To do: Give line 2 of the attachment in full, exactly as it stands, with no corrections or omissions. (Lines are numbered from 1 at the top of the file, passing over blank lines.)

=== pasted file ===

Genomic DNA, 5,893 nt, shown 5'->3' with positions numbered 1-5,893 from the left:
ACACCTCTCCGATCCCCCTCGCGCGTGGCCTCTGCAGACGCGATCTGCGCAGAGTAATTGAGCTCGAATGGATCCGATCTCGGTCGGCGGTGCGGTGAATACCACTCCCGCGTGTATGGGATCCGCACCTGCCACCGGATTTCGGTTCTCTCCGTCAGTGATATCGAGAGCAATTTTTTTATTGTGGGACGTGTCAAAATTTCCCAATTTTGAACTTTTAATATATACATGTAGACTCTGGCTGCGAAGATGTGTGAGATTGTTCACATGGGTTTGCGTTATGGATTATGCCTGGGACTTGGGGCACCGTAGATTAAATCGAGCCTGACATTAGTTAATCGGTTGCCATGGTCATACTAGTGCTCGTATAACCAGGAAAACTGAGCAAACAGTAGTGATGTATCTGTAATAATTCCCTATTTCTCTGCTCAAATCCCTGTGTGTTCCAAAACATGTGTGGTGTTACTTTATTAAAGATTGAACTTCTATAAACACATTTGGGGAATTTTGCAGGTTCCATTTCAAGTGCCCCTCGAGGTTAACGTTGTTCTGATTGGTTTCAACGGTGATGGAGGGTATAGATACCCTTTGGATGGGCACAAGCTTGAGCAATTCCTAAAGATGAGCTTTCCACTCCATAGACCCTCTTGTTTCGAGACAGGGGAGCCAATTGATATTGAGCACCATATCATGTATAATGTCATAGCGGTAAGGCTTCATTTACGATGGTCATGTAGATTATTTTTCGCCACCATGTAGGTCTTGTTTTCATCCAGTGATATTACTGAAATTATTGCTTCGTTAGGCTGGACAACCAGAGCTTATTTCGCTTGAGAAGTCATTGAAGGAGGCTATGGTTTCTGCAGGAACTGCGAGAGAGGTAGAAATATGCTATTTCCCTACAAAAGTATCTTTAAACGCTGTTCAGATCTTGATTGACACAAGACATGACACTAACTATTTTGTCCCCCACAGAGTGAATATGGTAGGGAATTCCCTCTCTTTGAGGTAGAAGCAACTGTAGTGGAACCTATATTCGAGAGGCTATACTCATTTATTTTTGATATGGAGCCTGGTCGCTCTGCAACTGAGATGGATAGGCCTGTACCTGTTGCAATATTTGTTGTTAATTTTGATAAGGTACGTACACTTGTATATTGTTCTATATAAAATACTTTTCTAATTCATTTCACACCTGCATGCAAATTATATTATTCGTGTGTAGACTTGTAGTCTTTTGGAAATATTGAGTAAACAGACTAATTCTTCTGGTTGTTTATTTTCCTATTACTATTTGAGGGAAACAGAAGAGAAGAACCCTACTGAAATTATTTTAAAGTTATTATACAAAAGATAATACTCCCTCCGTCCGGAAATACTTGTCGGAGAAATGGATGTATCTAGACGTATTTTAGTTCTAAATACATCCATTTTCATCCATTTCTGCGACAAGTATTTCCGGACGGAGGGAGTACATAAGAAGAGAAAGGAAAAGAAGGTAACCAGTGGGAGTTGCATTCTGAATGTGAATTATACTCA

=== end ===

ACACCTCTCCGATCCCCCTCGCGCGTGGCCTCTGCAGACGCGATCTGCGCAGAGTAATTGAGCTCGAATGGATCCGATCTCGGTCGGCGGTGCGGTGAATACCACTCCCGCGTGTATGGGATCCGCACCTGCCACCGGATTTCGGTTCTCTCCGTCAGTGATATCGAGAGCAATTTTTTTATTGTGGGACGTGTCAAAATTTCCCAATTTTGAACTTTTAATATATACATGTAGACTCTGGCTGCGAAGATGTGTGAGATTGTTCACATGGGTTTGCGTTATGGATTATGCCTGGGACTTGGGGCACCGTAGATTAAATCGAGCCTGACATTAGTTAATCGGTTGCCATGGTCATACTAGTGCTCGTATAACCAGGAAAACTGAGCAAACAGTAGTGATGTATCTGTAATAATTCCCTATTTCTCTGCTCAAATCCCTGTGTGTTCCAAAACATGTGTGGTGTTACTTTATTAAAGATTGAACTTCTATAAACACATTTGGGGAATTTTGCAGGTTCCATTTCAAGTGCCCCTCGAGGTTAACGTTGTTCTGATTGGTTTCAACGGTGATGGAGGGTATAGATACCCTTTGGATGGGCACAAGCTTGAGCAATTCCTAAAGATGAGCTTTCCACTCCATAGACCCTCTTGTTTCGAGACAGGGGAGCCAATTGATATTGAGCACCATATCATGTATAATGTCATAGCGGTAAGGCTTCATTTACGATGGTCATGTAGATTATTTTTCGCCACCATGTAGGTCTTGTTTTCATCCAGTGATATTACTGAAATTATTGCTTCGTTAGGCTGGACAACCAGAGCTTATTTCGCTTGAGAAGTCATTGAAGGAGGCTATGGTTTCTGCAGGAACTGCGAGAGAGGTAGAAATATGCTATTTCCCTACAAAAGTATCTTTAAACGCTGTTCAGATCTTGATTGACACAAGACATGACACTAACTATTTTGTCCCCCACAGAGTGAATATGGTAGGGAATTCCCTCTCTTTGAGGTAGAAGCAACTGTAGTGGAACCTATATTCGAGAGGCTATACTCATTTATTTTTGATATGGAGCCTGGTCGCTCTGCAACTGAGATGGATAGGCCTGTACCTGTTGCAATATTTGTTGTTAATTTTGATAAGGTACGTACACTTGTATATTGTTCTATATAAAATACTTTTCTAATTCATTTCACACCTGCATGCAAATTATATTATTCGTGTGTAGACTTGTAGTCTTTTGGAAATATTGAGTAAACAGACTAATTCTTCTGGTTGTTTATTTTCCTATTACTATTTGAGGGAAACAGAAGAGAAGAACCCTACTGAAATTATTTTAAAGTTATTATACAAAAGATAATACTCCCTCCGTCCGGAAATACTTGTCGGAGAAATGGATGTATCTAGACGTATTTTAGTTCTAAATACATCCATTTTCATCCATTTCTGCGACAAGTATTTCCGGACGGAGGGAGTACATAAGAAGAGAAAGGAAAAGAAGGTAACCAGTGGGAGTTGCATTCTGAATGTGAATTATACTCA